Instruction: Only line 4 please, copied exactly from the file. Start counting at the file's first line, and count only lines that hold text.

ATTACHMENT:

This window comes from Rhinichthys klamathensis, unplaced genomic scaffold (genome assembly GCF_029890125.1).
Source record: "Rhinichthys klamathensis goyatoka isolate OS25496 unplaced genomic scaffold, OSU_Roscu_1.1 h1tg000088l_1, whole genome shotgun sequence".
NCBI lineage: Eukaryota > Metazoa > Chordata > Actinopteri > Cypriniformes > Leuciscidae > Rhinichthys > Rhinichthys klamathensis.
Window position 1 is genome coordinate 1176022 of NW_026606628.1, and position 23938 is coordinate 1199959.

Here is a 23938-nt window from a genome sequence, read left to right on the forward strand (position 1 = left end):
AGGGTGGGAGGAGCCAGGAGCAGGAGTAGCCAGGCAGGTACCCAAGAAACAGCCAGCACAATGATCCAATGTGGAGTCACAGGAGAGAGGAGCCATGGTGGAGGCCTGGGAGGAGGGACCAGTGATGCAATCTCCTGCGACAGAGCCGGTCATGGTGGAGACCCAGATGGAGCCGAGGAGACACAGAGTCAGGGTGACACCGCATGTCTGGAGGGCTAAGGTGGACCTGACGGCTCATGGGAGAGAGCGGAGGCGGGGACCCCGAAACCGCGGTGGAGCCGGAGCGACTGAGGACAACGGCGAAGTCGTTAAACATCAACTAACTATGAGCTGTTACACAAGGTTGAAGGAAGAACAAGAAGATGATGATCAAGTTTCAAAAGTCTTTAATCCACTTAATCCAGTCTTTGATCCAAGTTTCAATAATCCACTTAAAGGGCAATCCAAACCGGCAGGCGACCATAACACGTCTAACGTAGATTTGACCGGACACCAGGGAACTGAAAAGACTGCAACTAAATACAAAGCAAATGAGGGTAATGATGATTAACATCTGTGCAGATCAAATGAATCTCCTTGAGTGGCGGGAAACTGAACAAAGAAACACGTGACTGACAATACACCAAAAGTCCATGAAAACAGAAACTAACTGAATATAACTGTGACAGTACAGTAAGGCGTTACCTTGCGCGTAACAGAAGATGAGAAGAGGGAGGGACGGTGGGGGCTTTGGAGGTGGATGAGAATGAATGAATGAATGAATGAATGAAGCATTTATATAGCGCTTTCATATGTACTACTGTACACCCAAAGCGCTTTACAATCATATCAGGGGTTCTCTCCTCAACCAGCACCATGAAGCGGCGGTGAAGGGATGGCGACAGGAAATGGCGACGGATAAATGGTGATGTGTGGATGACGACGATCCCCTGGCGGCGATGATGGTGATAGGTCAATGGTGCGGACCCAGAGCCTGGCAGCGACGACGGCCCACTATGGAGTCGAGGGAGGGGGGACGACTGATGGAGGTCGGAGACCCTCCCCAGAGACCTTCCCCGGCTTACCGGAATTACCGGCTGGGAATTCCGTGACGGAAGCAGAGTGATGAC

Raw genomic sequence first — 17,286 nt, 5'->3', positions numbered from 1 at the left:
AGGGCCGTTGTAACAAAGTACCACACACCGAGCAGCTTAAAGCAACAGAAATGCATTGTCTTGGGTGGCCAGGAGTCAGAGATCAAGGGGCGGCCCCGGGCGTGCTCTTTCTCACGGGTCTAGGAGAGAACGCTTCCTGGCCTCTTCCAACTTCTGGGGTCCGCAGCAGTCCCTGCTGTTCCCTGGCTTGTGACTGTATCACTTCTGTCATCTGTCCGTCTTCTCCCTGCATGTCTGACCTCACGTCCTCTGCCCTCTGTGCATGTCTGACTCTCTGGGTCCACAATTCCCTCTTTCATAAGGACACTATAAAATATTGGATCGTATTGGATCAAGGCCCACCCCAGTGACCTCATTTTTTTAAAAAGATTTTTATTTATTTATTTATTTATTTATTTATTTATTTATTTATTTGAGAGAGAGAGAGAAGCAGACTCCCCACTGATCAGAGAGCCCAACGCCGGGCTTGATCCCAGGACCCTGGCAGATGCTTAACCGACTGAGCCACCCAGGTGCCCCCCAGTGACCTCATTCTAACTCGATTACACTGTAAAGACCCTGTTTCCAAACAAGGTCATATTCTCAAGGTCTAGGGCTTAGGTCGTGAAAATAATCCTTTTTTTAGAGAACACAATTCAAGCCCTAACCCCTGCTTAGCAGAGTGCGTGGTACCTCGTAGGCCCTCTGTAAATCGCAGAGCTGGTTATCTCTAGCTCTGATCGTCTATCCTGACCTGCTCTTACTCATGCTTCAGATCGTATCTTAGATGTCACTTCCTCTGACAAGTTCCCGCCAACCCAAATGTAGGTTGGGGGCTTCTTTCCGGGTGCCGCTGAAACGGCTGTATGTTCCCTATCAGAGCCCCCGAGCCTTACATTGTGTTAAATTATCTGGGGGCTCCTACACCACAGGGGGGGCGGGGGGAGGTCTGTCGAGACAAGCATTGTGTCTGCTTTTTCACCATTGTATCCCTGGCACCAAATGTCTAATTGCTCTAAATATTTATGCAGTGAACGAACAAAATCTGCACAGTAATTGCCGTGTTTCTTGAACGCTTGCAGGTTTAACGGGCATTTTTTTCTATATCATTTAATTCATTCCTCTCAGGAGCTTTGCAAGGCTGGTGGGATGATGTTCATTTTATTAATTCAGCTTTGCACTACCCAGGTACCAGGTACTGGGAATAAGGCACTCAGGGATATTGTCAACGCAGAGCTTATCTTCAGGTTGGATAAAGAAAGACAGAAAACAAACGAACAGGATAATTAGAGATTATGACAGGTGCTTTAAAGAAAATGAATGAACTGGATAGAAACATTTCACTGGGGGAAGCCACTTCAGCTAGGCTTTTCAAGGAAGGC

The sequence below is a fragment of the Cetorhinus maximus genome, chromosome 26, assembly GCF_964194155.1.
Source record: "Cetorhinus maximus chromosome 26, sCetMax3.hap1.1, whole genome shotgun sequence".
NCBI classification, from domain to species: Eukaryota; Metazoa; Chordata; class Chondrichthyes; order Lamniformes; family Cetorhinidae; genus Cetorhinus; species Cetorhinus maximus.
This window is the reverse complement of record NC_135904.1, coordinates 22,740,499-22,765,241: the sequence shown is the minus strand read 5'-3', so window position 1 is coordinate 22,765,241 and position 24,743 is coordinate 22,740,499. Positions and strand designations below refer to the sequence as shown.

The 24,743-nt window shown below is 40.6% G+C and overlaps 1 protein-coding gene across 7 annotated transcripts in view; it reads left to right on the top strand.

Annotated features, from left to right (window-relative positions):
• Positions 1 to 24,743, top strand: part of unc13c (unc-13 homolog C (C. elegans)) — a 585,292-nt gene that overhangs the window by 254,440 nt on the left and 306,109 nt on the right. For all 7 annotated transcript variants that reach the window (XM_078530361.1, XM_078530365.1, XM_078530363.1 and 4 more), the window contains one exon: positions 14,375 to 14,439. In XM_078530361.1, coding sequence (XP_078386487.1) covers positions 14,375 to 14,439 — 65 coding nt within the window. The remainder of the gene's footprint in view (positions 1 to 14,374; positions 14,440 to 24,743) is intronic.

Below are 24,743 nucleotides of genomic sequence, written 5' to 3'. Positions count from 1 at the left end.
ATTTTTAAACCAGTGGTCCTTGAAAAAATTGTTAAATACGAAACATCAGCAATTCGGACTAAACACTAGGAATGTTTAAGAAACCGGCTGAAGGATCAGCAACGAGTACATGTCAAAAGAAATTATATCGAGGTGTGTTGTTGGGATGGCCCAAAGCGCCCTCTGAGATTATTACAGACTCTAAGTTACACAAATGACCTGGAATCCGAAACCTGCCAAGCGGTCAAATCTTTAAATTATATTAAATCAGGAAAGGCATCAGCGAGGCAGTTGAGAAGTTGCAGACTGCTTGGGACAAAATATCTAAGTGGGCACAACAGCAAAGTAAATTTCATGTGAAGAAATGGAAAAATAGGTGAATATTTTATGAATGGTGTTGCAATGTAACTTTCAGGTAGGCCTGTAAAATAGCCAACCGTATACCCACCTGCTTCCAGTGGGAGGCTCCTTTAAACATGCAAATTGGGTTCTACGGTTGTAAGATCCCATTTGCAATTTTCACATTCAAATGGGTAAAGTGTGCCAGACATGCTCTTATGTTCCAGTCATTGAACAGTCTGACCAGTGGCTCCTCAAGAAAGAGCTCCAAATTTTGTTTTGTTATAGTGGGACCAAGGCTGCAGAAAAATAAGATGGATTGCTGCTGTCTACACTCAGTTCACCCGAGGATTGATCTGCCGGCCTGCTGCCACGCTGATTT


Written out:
Window position 1 is genome coordinate 1176022 of NW_026606628.1, and position 23938 is coordinate 1199959.